“All these steps raise hopes that the forthcoming talks will boost confidence between both sides and put peace efforts back on track,” added Mansour.”I think the main aim of consultations will be to deepen this confidence building.”

What is the UN envoy seeking?

Sources close to the talks say the UN envoy will push for further confidence-building steps from both sides in Sweden.

Emirati, Saudi and Yemeni soldiers greet each other near Mukalla, Yemen, at an airport. Image Credit: AP

They include ending Al Houthi siege of the south-western city of Taiz, the alliance’s reopening of the rebel-controlled Sana’a airport, and heading off an all-out offensive in Hodeida as well as facilitating humanitarian aid deliveries in the country, they said.

What the legitimate government wants

“The government seems ready for reciprocal confidence-building measures and getting the whole process in motion again in order to end the war. But I think, it will not budge on its demand that Al Houthi militias hand over the Hodeida port,” argued Mansour.

A member of the government team to the Sweden talks said they will do their best to render them successful. “We consider the consultations a real chance for peace,” tweeted Abdullah Al Laimi. “We are deeply interested in making use of it in order to spare our people more havoc caused by the coup militias,” he added.

Cause for concern

Some Yemeni officials have, meanwhile, warned against the collapse of the talks.

“I believe that consultations in Sweden will be the last chance: either peace or more fight,” said Abdul Aziz Al Jabari, an adviser to Yemeni President Abd Rabbo Mansour Hadi.“It will be difficult to hold another round in case this round fails,” Al Jabari added.

Officials in the Arab alliance sound the same alarm. One of them is UAE Minister of State for Foreign Affairs Dr Anwar Gargash, who called the Sweden talks “critical”.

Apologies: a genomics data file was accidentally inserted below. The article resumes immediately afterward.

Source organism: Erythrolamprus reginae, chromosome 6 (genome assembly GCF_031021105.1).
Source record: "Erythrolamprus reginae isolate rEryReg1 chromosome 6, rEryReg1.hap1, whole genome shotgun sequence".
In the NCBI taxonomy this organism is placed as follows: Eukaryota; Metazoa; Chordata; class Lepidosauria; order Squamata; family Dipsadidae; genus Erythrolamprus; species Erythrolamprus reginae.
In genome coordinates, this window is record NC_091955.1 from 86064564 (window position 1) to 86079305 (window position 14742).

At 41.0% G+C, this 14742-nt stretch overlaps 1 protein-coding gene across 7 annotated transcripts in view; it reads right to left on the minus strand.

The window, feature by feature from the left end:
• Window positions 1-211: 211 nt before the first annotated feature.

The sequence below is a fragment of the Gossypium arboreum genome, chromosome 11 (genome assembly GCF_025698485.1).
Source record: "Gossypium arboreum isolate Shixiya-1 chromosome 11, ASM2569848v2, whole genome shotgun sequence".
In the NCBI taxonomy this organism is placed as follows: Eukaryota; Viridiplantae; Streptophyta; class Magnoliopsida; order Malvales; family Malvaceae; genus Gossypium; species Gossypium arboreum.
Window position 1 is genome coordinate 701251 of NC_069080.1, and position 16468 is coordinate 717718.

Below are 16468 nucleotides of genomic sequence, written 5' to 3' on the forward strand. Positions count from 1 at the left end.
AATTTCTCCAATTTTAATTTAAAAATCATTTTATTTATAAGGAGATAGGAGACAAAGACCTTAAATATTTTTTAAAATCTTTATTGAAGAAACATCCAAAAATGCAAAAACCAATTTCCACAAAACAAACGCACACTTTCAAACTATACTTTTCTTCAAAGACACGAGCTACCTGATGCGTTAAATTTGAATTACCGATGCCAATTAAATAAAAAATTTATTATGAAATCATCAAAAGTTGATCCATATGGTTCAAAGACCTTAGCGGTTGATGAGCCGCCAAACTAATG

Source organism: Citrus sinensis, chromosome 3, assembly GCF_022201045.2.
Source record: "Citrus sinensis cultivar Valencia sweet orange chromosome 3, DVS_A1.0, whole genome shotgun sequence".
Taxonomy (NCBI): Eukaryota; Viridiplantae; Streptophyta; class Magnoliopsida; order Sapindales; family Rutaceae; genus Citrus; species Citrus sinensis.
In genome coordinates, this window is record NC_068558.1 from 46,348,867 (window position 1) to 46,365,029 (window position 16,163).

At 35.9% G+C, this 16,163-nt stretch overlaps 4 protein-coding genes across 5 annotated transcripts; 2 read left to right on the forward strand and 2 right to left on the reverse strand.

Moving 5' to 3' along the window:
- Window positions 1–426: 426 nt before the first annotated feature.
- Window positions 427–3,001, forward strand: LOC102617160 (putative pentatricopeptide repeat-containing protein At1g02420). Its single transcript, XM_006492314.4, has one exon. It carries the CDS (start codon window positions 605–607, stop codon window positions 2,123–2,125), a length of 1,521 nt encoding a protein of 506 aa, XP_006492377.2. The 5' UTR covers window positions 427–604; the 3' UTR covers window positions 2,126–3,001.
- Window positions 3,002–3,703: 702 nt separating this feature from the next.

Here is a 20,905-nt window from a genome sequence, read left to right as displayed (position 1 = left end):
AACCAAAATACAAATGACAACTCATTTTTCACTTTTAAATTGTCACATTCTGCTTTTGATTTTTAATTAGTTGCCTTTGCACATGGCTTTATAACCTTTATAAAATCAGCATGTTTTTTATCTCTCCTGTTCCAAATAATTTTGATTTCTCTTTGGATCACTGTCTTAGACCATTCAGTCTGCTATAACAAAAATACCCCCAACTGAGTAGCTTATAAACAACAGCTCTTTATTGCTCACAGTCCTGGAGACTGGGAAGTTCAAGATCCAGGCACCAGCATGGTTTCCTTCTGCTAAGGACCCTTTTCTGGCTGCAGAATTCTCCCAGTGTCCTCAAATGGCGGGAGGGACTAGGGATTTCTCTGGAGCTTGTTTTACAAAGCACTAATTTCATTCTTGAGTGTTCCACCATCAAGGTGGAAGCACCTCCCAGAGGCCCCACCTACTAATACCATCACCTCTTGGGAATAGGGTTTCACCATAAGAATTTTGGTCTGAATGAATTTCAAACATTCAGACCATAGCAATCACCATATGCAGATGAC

10000

people have been killed in the conflict, WHO says

“Evacuating wounded Houthi fighters from Sana once again demonstrates the Yemeni Government & the Arab Coalition’s support for peace. We believe Sweden offers a critical opportunity to successfully engage in a political solution for Yemen,” Gargash tweeted this week.

“A sustainable Yemeni led political solution offers the best chance to ending the current crisis. A stable state, important for the region, cannot coexist with unlawful militias. UNSCR 2216 offers a workable road map, “he added.

Issued in 2015 by the UN Security Council, resolution 2216 calls for Al Houthi withdrawal from the areas they have seized since the late 2014 coup and surrender of heavy weapons.

The militia has lowered expectations for a major breakthrough in Sweden, though.

Head of Al Houthi team to Sweden Mohammad Abdul Salam said his group is not confident that the talks will be successful.

He added in a Facebook that Al Houthis will “not stand by handcuffed if the consultations” do not go well, a veiled threat of renewed military escalation.